When coal particles flow
with formation water then it stuck the CBM well. In conventional oil wells,
sand cleanout is usually operated by circulating the cleaning fluid into the
wellbore to bring sand particles to the surface. However, when applied in CBM
wells, this traditional hydraulic particles hoisting technology would leak the
working fluid into the formation, destroy the coalbed formation structure and
jam the formed channel of gas because the bottom-hole pressure (BHP) is low.
The CBM wells belong to
the low reservoir pressure and absorption wells. The bottom hole pressure (BHP)
of CBM wells is very low, usually ranges from 1 to 5 MPa, and the coal
reservoir fracture characteristics are highly developed. In principle, coal
particles are dragged by the formation fluids, which are water and gas, carried
out through the formation fractures and settle down at the bottom of the well.
By the time the casing is full of the sedimentary solids, the production zone
becomes plugged and the down-hole pump gets stuck. Workover activities have to
be carried out to bring the well back into production. Frequently, removal of
wellbore fill is considered inadequate, leaving large quantities of coal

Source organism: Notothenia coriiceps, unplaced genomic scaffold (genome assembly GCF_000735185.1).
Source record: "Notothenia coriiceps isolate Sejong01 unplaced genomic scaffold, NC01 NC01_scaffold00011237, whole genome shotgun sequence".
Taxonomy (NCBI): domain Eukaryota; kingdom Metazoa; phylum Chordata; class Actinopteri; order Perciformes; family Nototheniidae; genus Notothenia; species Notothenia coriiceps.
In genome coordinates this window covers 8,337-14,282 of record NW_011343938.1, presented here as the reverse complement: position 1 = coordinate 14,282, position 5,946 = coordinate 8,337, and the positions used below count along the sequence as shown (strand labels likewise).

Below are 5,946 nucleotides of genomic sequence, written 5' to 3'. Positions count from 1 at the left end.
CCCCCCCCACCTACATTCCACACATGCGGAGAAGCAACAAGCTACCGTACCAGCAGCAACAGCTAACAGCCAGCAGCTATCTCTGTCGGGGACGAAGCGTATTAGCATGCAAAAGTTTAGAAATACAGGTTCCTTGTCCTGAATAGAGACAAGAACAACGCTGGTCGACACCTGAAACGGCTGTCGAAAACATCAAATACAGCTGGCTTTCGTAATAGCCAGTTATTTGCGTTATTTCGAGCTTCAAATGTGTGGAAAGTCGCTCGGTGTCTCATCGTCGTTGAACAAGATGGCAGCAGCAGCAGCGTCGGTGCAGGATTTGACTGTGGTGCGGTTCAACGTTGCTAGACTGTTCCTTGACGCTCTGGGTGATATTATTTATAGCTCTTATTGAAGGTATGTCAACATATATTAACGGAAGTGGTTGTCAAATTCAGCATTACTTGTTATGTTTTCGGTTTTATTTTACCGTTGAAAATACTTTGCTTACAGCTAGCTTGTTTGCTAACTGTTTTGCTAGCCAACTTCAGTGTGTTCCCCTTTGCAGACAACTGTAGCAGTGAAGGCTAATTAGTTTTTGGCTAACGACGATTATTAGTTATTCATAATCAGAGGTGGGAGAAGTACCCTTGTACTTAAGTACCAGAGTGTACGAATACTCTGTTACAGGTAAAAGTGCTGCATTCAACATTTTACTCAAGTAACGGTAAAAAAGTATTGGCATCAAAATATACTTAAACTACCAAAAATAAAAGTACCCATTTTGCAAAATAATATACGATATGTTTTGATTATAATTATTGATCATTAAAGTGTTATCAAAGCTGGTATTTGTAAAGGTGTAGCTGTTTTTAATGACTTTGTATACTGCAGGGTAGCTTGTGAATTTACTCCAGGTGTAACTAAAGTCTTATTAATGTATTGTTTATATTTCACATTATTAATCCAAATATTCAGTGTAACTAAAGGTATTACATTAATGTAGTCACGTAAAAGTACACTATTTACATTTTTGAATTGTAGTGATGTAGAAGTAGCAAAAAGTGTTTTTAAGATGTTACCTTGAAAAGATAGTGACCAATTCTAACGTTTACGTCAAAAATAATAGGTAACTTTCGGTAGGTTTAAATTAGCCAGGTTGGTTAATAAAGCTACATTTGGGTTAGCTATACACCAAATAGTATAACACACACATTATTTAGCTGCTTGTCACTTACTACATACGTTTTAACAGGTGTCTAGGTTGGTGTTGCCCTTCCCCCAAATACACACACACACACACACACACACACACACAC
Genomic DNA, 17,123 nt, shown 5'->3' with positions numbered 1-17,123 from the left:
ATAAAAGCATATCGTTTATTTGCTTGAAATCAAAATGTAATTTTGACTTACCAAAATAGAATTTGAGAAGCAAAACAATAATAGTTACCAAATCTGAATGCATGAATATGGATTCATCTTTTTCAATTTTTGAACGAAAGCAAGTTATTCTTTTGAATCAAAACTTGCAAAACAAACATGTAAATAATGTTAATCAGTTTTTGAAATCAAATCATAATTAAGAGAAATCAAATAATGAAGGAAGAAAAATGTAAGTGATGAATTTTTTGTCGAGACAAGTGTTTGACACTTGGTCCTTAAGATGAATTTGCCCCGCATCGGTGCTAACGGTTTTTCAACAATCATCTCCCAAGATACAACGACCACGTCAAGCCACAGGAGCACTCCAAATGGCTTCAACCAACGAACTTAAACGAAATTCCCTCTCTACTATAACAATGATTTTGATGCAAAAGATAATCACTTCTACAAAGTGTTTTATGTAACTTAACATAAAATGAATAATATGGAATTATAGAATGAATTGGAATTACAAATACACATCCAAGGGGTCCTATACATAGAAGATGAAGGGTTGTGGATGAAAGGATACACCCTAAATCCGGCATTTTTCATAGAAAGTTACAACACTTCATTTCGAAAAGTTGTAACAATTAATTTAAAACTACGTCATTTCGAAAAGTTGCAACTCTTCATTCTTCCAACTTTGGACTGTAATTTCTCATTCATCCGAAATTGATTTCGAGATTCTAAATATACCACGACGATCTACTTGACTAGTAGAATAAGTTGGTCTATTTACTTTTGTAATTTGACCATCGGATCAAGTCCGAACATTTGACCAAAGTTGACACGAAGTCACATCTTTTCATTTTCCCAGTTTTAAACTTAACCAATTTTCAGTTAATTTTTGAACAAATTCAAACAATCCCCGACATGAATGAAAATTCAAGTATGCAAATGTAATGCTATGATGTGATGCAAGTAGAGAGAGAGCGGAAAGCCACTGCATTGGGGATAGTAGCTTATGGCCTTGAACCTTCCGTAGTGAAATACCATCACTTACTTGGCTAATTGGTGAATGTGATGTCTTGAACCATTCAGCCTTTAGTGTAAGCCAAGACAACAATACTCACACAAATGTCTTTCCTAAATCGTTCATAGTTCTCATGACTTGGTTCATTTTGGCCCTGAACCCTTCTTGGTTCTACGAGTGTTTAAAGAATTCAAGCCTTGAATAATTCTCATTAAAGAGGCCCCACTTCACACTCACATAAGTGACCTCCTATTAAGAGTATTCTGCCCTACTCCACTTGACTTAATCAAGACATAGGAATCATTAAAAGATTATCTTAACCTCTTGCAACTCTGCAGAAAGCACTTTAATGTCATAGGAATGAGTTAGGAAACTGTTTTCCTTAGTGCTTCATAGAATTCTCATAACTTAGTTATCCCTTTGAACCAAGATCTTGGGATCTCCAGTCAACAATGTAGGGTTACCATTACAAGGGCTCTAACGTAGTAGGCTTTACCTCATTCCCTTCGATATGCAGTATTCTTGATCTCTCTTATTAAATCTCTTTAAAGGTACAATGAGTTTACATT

particles in the well, which often requires repeating well cleanouts in a
relatively short time interval. On average, the period between two cleanout
operations is 5 months for CBM wells. In addition, wellbore cleanouts are
extremely time consuming and costly, preventing timely return of wells to
production and increasing the cost of well maintenance.
Structure and Principle:
According to the
working area, the coal particles cleanout technology system is divided into two
subsystems: the surface subsystem and the Downhole subsystem. The surface
subsystem consists of a plunger pump, a separation tank, a gas recovery
facility, and flow meters etc., as shown in Fig. 1
The downhole subsystem
is composed of the Concentric Tubing String (CTS), the modified jet pump with a
flow diverter and a down nozzle, etc. as shown in Fig. 2.
In principle, the
working fluid, i.e., water, is boosted by the plunger pump on the surface,
injected into the downhole jet pump through the annulus of the CTS, and then
divided into two parts by the flow diverter, as shown in Fig. 2. The jet pump
nozzles are used to convert the high pressure head of the working fluid into
the high velocity head. One part of the working fluid flows through the down
nozzle to impact the coal particles, form the coal particles carrier fluid. The
high velocity of the carrier fluid will accelerate to stir up the coal
particles at the bottom of the wellbore and carry them upwards to the throat of
the jet pump via the suction chamber. The other part of the working fluid flows
through the up nozzle of the pump, generates high velocity and lowers the
pressure at the bottomhole to suck the carrier fluid together with the coal
particles into the pump. Then, the above mentioned fluid–solid stream and the
power fluid are mixed in the throat of the jet pump and enhanced pressure in
the diffuser, thus, lifted upwards to the surface via the inner tubing string.
Return fluids are routed to a gas/water/solids separation tank. Any gas returns
are routed to the recovery facility. The fluids in the separation tank are
filtered and to be recirculated to the fluid pumps.